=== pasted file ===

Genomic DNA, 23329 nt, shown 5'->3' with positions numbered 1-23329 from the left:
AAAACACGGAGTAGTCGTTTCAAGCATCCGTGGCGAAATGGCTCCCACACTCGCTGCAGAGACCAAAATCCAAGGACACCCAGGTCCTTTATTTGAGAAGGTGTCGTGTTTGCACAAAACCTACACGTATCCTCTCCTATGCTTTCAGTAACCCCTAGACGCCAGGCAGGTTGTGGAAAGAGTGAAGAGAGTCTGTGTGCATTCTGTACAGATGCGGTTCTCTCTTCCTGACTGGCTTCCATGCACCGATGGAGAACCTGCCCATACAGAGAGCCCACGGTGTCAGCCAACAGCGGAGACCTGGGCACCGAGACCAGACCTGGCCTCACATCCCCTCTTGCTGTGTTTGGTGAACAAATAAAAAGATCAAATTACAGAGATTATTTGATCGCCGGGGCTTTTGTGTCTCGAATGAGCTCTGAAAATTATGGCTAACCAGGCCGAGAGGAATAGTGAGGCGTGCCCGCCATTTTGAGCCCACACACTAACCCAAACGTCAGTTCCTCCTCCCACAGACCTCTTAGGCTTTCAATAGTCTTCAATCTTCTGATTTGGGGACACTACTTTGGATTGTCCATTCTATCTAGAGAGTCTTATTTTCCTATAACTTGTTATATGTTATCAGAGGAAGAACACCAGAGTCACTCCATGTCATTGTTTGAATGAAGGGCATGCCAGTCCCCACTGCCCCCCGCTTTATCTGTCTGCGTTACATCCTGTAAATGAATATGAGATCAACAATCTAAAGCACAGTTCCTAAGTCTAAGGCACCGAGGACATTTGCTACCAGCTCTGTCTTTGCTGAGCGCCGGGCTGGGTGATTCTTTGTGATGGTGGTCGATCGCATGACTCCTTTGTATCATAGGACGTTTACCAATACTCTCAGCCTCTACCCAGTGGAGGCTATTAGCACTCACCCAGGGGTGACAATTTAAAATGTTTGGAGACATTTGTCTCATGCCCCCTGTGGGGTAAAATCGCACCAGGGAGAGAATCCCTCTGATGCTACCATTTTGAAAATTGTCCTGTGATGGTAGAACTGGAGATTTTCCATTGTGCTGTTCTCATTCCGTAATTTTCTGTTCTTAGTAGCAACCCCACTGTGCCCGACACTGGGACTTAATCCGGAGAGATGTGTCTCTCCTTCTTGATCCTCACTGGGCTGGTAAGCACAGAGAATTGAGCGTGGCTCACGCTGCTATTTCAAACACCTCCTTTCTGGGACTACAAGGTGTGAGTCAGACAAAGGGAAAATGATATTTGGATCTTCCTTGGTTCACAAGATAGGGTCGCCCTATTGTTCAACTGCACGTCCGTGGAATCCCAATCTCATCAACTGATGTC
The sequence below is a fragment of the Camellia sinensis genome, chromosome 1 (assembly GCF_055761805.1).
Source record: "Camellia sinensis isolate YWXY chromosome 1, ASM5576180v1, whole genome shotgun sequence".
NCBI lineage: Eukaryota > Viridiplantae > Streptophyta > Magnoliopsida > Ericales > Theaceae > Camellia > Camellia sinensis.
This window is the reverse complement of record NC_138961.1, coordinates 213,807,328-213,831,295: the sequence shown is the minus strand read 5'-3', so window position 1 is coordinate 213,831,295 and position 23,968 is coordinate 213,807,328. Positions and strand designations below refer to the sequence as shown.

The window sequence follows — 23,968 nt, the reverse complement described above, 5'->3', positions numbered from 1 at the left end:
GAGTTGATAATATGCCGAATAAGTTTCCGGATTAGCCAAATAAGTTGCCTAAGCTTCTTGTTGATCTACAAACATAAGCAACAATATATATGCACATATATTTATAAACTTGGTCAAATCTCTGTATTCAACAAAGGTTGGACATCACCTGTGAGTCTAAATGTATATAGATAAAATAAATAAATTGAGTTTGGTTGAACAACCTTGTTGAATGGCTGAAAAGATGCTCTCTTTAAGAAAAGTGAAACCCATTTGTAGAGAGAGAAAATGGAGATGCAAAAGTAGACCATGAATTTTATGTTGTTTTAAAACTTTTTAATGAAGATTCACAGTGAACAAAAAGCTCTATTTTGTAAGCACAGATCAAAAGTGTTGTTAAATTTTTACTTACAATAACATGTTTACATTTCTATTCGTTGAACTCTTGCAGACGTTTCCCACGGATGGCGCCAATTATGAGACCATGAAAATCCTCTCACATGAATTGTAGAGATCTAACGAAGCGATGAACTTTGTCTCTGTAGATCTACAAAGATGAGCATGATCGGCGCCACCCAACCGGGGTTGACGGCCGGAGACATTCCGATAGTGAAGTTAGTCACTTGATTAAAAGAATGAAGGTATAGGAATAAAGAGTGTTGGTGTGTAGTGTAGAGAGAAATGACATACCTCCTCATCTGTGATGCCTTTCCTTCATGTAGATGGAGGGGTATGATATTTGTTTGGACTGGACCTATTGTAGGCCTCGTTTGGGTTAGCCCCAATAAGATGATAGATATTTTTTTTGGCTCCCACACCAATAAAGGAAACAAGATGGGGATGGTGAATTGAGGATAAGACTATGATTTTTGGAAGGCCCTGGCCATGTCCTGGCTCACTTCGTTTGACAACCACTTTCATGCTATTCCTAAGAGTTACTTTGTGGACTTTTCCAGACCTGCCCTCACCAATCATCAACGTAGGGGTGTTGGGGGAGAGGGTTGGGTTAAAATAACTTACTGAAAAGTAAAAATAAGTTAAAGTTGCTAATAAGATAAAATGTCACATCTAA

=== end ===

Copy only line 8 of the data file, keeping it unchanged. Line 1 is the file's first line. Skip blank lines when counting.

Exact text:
GAGTTGATAATATGCCGAATAAGTTTCCGGATTAGCCAAATAAGTTGCCTAAGCTTCTTGTTGATCTACAAACATAAGCAACAATATATATGCACATATATTTATAAACTTGGTCAAATCTCTGTATTCAACAAAGGTTGGACATCACCTGTGAGTCTAAATGTATATAGATAAAATAAATAAATTGAGTTTGGTTGAACAACCTTGTTGAATGGCTGAAAAGATGCTCTCTTTAAGAAAAGTGAAACCCATTTGTAGAGAGAGAAAATGGAGATGCAAAAGTAGACCATGAATTTTATGTTGTTTTAAAACTTTTTAATGAAGATTCACAGTGAACAAAAAGCTCTATTTTGTAAGCACAGATCAAAAGTGTTGTTAAATTTTTACTTACAATAACATGTTTACATTTCTATTCGTTGAACTCTTGCAGACGTTTCCCACGGATGGCGCCAATTATGAGACCATGAAAATCCTCTCACATGAATTGTAGAGATCTAACGAAGCGATGAACTTTGTCTCTGTAGATCTACAAAGATGAGCATGATCGGCGCCACCCAACCGGGGTTGACGGCCGGAGACATTCCGATAGTGAAGTTAGTCACTTGATTAAAAGAATGAAGGTATAGGAATAAAGAGTGTTGGTGTGTAGTGTAGAGAGAAATGACATACCTCCTCATCTGTGATGCCTTTCCTTCATGTAGATGGAGGGGTATGATATTTGTTTGGACTGGACCTATTGTAGGCCTCGTTTGGGTTAGCCCCAATAAGATGATAGATATTTTTTTTGGCTCCCACACCAATAAAGGAAACAAGATGGGGATGGTGAATTGAGGATAAGACTATGATTTTTGGAAGGCCCTGGCCATGTCCTGGCTCACTTCGTTTGACAACCACTTTCATGCTATTCCTAAGAGTTACTTTGTGGACTTTTCCAGACCTGCCCTCACCAATCATCAACGTAGGGGTGTTGGGGGAGAGGGTTGGGTTAAAATAACTTACTGAAAAGTAAAAATAAGTTAAAGTTGCTAATAAGATAAAATGTCACATCTAA